Thursday, May 30, 2024

Being A Woman in Afghan Society is Difficult

Immigration News

Fidel Rahmati
Fidel Rahmati
Fidai Rahmati is the editor and content writer for Khaama Press. You may follow him at Twitter @FidelRahmati

She answers the phone with a weary voice. I can hear the sound of a sewing machine from the other end of the line. After some conversation, she ends the call with this statement: “Being a woman in Afghan society was difficult.”

Fatima Jafari, a medical graduate from Balkh Medical University, was deprived of pursuing a specialization in her field after the rise of the Taliban administration and consequently left Afghanistan.

She now works in a garment factory in Iran. She can hardly believe that working with a sewing machine in an environment filled with humiliation and scorn has replaced her medical expertise.

Gaining admission to Afghan medical universities, especially Kabul, Balkh, and Herat medical universities, is not easy. This field attracts the most candidates in the entrance exams, and anyone who eventually makes it to these universities has likely spent many sleepless nights studying.

Fatima was a diligent girl who did not give up easily and fought against deprivation and circumstances. However, now, all her hard work in pursuing education and academic degrees is just a memory that she recounts while working with the sewing machine.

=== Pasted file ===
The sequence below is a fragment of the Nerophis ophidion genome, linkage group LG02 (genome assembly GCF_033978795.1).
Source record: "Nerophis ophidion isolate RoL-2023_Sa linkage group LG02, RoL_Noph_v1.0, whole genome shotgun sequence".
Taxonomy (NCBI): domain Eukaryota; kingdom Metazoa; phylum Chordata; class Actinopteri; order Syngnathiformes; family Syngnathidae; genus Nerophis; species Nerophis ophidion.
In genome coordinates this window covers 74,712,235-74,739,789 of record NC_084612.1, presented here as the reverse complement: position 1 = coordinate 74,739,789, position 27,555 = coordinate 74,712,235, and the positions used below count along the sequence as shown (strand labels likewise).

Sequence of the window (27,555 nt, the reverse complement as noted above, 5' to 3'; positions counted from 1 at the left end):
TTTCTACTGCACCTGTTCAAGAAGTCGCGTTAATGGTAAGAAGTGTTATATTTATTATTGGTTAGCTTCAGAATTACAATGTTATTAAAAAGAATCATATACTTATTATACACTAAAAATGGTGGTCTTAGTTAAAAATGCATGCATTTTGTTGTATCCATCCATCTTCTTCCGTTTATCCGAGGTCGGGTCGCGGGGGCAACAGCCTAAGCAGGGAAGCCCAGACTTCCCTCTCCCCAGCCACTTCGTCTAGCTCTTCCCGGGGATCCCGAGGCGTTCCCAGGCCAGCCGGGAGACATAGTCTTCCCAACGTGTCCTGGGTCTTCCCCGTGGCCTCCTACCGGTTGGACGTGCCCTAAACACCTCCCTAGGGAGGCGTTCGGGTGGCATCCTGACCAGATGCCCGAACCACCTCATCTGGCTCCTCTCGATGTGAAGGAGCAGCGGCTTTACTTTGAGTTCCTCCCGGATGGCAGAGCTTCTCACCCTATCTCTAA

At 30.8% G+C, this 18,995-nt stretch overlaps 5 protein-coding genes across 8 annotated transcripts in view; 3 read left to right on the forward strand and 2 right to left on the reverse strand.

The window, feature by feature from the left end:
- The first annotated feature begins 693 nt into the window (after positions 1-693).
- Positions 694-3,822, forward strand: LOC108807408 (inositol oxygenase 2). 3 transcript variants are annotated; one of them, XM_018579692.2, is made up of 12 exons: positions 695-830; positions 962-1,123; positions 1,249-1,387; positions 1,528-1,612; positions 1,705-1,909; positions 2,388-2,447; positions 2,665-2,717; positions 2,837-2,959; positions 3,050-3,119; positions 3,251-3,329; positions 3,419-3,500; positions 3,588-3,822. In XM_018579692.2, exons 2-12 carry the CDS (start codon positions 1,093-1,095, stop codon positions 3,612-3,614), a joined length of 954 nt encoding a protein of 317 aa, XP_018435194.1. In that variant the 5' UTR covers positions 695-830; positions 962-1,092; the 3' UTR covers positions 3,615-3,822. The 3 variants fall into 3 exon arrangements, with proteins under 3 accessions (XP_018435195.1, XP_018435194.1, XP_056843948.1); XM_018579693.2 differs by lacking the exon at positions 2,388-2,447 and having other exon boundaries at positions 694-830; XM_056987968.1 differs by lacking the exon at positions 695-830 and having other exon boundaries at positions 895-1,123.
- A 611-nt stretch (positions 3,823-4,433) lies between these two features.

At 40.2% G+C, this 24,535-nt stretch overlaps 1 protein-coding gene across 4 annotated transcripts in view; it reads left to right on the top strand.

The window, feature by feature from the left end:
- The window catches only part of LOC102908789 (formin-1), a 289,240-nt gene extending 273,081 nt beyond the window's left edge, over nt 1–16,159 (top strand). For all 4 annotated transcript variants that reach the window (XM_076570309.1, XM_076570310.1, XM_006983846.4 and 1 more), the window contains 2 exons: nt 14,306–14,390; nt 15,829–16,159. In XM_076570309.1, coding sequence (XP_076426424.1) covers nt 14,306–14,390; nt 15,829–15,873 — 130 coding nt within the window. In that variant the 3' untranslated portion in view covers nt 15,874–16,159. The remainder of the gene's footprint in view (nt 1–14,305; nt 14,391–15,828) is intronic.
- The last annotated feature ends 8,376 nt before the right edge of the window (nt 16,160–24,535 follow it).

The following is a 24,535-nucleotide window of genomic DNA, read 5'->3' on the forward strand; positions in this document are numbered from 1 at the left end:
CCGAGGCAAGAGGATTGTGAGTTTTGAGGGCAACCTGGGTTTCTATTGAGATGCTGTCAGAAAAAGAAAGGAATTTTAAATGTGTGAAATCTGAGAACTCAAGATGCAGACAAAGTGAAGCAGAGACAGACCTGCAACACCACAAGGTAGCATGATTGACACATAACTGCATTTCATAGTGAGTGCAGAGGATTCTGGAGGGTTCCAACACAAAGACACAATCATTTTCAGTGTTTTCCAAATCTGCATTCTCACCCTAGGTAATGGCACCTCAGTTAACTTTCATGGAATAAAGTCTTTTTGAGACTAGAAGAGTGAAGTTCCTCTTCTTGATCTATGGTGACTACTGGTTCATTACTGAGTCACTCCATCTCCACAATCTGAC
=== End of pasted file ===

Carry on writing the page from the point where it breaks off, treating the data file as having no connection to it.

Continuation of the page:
After completing her bachelor’s degree, Fatima left Balkh to pursue a specialized course in Kabul. She started working at a health centre in Kabul.

While her voice mingles with the monotonous sound of the sewing machine, she continues: “When I arrived in Kabul, my main goal was to specialize in surgery, but I had to start working early on because supporting me was a burden for my family, and I didn’t want to impose any more on them.”

It’s evident from the sounds that she is sitting behind the sewing machine, hurriedly stitching fabric. But all this haste in her work doesn’t interrupt her conversation. She gradually reminisces about her first years at the university.

She talks about the stress of the first day at university, the final term exams, and the teachers who wanted to force the students to study. These are now just memories, and Fatima is on a different path.

Like thousands of other educated girls, with the fall of Kabul, Fatima saw the situation so dire that she decided to give up her efforts and focus on fleeing from that geography.

According to her, “Being a woman in Afghan society was difficult, but now it’s nothing but suffering; otherwise, why should we be punished so much?”

Fatima’s migration led her to Iran; now, she lives there with her mother and brother.

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